Paul Evans nature writer,
Guardian Country Diarist, poet,
broadcaster, journalist, senior lecturer in creative writing at Manchester Metropolitan University.
BBC Radio 4 Tardigrade 27 June 11.00 am
Tardigrade. First described in 1773 and so named because they resemble slow-moving bears, these microscopic animals are probably the closest thing to an alien we are likely to encounter. Capable of living without water and then being revived after 30 years, the Tardigrade or moss-piglet as they are also called, challenge our ideas about what defines life. And as if that wasn't enough, they are probably the cutest little creature you could hope to meet! Presented by Bret Westwood with special guests and interventions by nature writer Paul Evans. Producer Sarah Blunt.
Available on BBC Radio 4 iplayer after broadcast
The sun fly - a little fist of bling like the folded gold of Saxon hoards
The sun fly alights on a bramble leaf and alters its position as if by the clockwise clicks of an invisible dial. Gold on black, black on gold, it radiates. The sun fly is one of the syrphid flies, a hoverfly of rough flowery places such as this verge of a long-abandoned railway line through the woods.
It’s a chunky little fist of bling, folding up a cut-glass wingspan of 25mm. Its thorax is black with three vertical yellow stripes – which has earned it the nickname of the footballer or the common tiger hoverfly. It presents a regal, black-banded backside of an abdomen with crescentic yellow markings like the folded gold of Saxon hoards.
The waspish mimicry may warn off predators – it looks dangerous – but this is a fine disguise for a gentle creature, here for the nectar and pollen of wayside flowers.
Helophilus pendulus may get its sun fly name by a misreading of Helos for Helios, but the translation from the Latin is “dangling marsh lover”. There is no nearby marsh, but there are springs and flushes oozing from the Edge, running into fields below the old railway line. In its larval youth, this sun fly sucked sustenance from the muck of a ditch but now, in a miraculous story of rags to riches metamorphosis, it is resplendent.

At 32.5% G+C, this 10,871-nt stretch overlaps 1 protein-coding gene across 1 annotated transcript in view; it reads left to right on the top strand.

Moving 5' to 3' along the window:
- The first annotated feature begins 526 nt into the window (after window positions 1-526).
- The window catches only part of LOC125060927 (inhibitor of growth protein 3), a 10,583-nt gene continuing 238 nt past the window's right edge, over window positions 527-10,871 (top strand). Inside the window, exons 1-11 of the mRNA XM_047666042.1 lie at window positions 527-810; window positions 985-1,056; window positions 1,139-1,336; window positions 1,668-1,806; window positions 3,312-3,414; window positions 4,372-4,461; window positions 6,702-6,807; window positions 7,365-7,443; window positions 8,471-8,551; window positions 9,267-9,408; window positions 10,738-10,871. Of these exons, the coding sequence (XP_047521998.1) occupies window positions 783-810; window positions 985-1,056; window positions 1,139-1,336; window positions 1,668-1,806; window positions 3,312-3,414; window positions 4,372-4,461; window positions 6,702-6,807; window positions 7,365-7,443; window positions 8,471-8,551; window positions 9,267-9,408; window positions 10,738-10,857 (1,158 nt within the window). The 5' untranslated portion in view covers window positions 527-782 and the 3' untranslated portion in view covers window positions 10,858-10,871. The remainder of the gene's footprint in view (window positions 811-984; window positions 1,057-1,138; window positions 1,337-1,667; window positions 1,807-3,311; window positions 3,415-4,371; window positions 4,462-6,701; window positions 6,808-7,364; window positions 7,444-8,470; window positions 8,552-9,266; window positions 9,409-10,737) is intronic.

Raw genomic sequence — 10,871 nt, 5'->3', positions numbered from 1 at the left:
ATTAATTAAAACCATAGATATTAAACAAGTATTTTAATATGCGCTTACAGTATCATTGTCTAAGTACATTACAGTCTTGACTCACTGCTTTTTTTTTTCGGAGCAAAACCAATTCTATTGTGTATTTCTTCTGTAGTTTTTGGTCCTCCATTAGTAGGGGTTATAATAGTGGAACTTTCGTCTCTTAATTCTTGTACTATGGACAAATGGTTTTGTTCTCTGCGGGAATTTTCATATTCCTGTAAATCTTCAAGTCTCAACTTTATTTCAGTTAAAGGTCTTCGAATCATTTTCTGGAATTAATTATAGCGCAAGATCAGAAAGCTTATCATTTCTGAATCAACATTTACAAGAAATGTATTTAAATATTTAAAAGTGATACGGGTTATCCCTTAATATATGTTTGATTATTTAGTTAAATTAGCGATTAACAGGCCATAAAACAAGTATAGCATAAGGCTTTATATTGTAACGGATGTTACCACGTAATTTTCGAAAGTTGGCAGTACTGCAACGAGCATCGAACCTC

After a quiet drop of rain, the air under overhanging trees is fresh and makes a wonderful sounding chamber many miles long for the birds. But this is the summer opening of the festival of flowers – buttercup, campion, bramble, guilder rose, honeysuckle, bugle, elder, herb Robert, raspberry – to which the insects swarm.
There is a mass intoxication going on: small white and speckled wood butterflies, bumble, carder and mining bees, capsid bugs, leaf, click and pollen beetles, true flies, micro moths, hoverflies … they are many but far from enough. There is a sense of absence as if many of the insect populations have been dimmed or doused.
Yes, too much going on to worry about flies, but what kind of a perishing would it be if we only had each other?
First published in The Guardian 7 June 2017
Artist Russ Meeha. Photograph by Luby Art
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Field Notes From The Edge
Journeys through Britain's Secret Wilderness
Paperback published 6 April 2017
A Times, Guardian and Independent
'BOOK OF THE YEAR'
Studies in Ecocriticism
Review: Field Notes from the Edge by Prof. Terry Gifford, poet & ecocritic
''From data to dream, from virus to vision, Field Notes from the Edge is not only the touchstone for future nature writers, it is, for readers, an exemplary and challenging reminder of why we should mitigate the Anthropocene from our own edgelands."
For more information or to read what other authors are saying about the book
‘Writing Place’ workshop by Paul Evans
Artist Russ Meeha. Photograph by Luby Art
The Essay BBC Radio 3
From 'new nature writing' to urban psychogeography, from public festivals to new publishers, writing about place has come to occupy a prominent position in contemporary literary culture. A two-day event, at Number 70 Oxford Street, celebrated contemporary place writing through a combination of author events, interactive workshops, panel discussions and walks. Aimed at anyone with an interest in the relationship between place, language and creativity, the event also celebrated the new MA/MFA in place writing at the Manchester Writing School.
The writer and broadcaster Paul Evans traces a family line back through Shropshire's seams of coal. Chawtermaster Peake is the collier ancestor who hewed coal from Coalbrookdale, birthplace of the Industrial Revolution. Paul evokes Peake's Wood Pit near the Wrekin as it is today, abandoned in the 1970s, after having been scraped out by opencast mining. Nature is now reclaiming the site, but Paul reflects on the irony of the climate change that ended the Carboniferous period when the coal measures were laid down, contrasting it with the changes being experienced today as we enter the Anthropocene.
This is the third of this week's series of essays in which writers reflect on how locations that matter to them are shaped by the underlying geology. Paul Evans, who lives in and writes about Shropshire, contributes to the Country Diary in The Guardian. His latest book is 'Field Notes from the Edge'.
Producer: Mark Smalley.
Lament of the Nightingale
That song - beautiful, fluting, magical - has entranced listeners for thousands of years. But the nightingales' call is growing fainter, and the guardians of the dark are facing their last stand, says Paul Evans.
Published by BBC Countryfile Magazine, April 2017
Photograph by Alamy
First lecture in the Lichfield Literature Festival series given by Dr Paul Evans reading from Herbaceous, Field Notes From The Edge and Erasmus Darwin's poem the Botanical Garden (1791)